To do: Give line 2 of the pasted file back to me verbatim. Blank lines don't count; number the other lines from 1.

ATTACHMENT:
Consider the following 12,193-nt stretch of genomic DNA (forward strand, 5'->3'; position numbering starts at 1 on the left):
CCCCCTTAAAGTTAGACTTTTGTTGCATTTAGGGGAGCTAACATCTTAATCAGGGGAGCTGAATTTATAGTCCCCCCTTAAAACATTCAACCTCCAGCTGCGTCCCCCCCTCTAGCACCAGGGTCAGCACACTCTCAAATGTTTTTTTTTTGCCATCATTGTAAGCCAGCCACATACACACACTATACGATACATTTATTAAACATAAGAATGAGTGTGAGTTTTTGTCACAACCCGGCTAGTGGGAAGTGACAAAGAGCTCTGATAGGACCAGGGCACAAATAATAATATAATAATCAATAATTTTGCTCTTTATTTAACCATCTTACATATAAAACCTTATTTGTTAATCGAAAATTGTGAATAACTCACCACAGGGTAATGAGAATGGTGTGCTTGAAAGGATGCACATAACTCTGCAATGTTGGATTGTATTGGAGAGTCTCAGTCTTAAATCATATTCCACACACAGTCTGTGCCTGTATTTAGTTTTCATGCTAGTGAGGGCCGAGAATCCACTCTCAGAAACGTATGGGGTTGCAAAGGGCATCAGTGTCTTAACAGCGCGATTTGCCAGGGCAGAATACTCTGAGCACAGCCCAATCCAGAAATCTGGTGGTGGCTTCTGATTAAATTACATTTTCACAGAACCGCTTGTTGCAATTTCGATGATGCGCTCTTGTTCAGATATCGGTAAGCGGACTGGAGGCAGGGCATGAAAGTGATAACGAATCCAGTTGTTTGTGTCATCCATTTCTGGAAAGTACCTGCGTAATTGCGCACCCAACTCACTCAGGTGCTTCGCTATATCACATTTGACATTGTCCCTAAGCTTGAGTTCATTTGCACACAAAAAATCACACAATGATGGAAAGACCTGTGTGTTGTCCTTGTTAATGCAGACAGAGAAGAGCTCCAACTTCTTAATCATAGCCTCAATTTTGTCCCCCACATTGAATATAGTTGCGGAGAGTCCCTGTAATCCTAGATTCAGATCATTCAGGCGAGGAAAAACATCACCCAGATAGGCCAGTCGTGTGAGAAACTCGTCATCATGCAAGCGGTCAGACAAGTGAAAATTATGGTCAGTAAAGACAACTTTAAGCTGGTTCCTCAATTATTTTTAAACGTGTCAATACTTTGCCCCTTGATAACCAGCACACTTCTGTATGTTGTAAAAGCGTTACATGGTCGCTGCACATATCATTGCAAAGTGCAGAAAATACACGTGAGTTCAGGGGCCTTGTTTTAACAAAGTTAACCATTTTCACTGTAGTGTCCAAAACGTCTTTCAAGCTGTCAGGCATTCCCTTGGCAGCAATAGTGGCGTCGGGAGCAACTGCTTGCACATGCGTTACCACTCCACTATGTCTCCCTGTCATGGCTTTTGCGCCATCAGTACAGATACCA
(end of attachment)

CCCCCTTAAAGTTAGACTTTTGTTGCATTTAGGGGAGCTAACATCTTAATCAGGGGAGCTGAATTTATAGTCCCCCCTTAAAACATTCAACCTCCAGCTGCGTCCCCCCCTCTAGCACCAGGGTCAGCACACTCTCAAATGTTTTTTTTTTGCCATCATTGTAAGCCAGCCACATACACACACTATACGATACATTTATTAAACATAAGAATGAGTGTGAGTTTTTGTCACAACCCGGCTAGTGGGAAGTGACAAAGAGCTCTGATAGGACCAGGGCACAAATAATAATATAATAATCAATAATTTTGCTCTTTATTTAACCATCTTACATATAAAACCTTATTTGTTAATCGAAAATTGTGAATAACTCACCACAGGGTAATGAGAATGGTGTGCTTGAAAGGATGCACATAACTCTGCAATGTTGGATTGTATTGGAGAGTCTCAGTCTTAAATCATATTCCACACACAGTCTGTGCCTGTATTTAGTTTTCATGCTAGTGAGGGCCGAGAATCCACTCTCAGAAACGTATGGGGTTGCAAAGGGCATCAGTGTCTTAACAGCGCGATTTGCCAGGGCAGAATACTCTGAGCACAGCCCAATCCAGAAATCTGGTGGTGGCTTCTGATTAAATTACATTTTCACAGAACCGCTTGTTGCAATTTCGATGATGCGCTCTTGTTCAGATATCGGTAAGCGGACTGGAGGCAGGGCATGAAAGTGATAACGAATCCAGTTGTTTGTGTCATCCATTTCTGGAAAGTACCTGCGTAATTGCGCACCCAACTCACTCAGGTGCTTCGCTATATCACATTTGACATTGTCCCTAAGCTTGAGTTCATTTGCACACAAAAAATCACACAATGATGGAAAGACCTGTGTGTTGTCCTTGTTAATGCAGACAGAGAAGAGCTCCAACTTCTTAATCATAGCCTCAATTTTGTCCCCCACATTGAATATAGTTGCGGAGAGTCCCTGTAATCCTAGATTCAGATCATTCAGGCGAGGAAAAACATCACCCAGATAGGCCAGTCGTGTGAGAAACTCGTCATCATGCAAGCGGTCAGACAAGTGAAAATTATGGTCAGTAAAGACAACTTTAAGCTGGTTCCTCAATTATTTTTAAACGTGTCAATACTTTGCCCCTTGATAACCAGCACACTTCTGTATGTTGTAAAAGCGTTACATGGTCGCTGCACATATCATTGCAAAGTGCAGAAAATACACGTGAGTTCAGGGGCCTTGTTTTAACAAAGTTAACCATTTTCACTGTAGTGTCCAAAACGTCTTTCAAGCTGTCAGGCATTCCCTTGGCAGCAATAGTGGCGTCGGGAGCAACTGCTTGCACATGCGTTACCACTCCACTATGTCTCCCTGTCATGGCTTTTGCGCCATCAGTACAGATACCA